Killing the Father is a classic crime thriller set in Gangland Glasgow. The Family, a collective of crime families, led by an unknown Father figure, carries out a series of murders. Two key suspects emerge: one, a previous Glasgow Godfather who became a celebrity author and the other, a Glasgow University professor with an interest in urban conflict. John Murphy, erstwhile psychosleuth, is ‘encouraged’ out of health retirement by his ex-wife, DCI Paula McInnes, who heads the investigation into the murders. They pursue this man who manipulates the Glasgow mob to do his killing. The kidnapping of a local PC and the threat of his murder brings together the mob and official forces, police and MI5, and politicians, national and local, to save his life. Can any of these bodies be trusted, however, where greed and a desire of power override an ordinary police officer’s right to survive?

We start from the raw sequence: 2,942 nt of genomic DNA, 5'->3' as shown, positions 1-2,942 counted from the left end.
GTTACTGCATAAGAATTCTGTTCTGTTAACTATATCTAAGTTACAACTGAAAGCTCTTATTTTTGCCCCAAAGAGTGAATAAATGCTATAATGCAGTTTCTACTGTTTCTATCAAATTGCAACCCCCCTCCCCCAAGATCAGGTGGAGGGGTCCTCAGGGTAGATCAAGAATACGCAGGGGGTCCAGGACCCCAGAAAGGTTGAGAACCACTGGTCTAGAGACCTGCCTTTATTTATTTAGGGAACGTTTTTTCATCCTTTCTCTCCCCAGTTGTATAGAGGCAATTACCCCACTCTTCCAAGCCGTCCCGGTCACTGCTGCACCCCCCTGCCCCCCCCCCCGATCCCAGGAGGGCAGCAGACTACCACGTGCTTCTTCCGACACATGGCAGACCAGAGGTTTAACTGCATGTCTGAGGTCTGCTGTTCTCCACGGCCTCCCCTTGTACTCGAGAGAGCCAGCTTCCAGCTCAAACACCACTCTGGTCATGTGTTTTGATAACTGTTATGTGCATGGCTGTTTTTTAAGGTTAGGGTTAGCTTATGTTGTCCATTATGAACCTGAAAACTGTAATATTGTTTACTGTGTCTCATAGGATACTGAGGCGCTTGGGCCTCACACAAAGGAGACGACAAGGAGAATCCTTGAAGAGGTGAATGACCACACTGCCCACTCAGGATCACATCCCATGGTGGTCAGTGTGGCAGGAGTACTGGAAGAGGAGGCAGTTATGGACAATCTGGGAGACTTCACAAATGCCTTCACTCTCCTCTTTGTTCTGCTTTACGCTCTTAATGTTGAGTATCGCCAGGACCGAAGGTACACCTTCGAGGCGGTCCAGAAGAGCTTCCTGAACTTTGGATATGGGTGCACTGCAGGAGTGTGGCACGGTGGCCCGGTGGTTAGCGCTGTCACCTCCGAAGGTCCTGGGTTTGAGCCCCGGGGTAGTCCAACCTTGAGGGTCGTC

Killing the Father is a strong psychological drama, spanning political, criminal and official divides. John Murphy must seek and destroy the Father. However, while suffering mental illness with godly delusions, he takes on the role himself, leading the Family down a different road, where the struggle between opposing forces of good and evil play out on the streets of Glasgow. Ultimately, Killing the Father, becomes an inevitable consequence. Meanwhile, McInnes breaks through that glass ceiling to become Assistant Chief Constable and emerges as a strong counter balance against the Glasgow mob. Can her professional boundaries, however, prevent her being drawn into the mob’s power dynamics.
Killing the Father is about power, the use and abuse of power, in one of the most incendiary cities in the world. The converging, evolving and shocking unexpected plot lines drive the novel in a breathless pursuit, delving into the depths of the human experience and psyche, towards a conclusion guaranteed to both shock and surprise.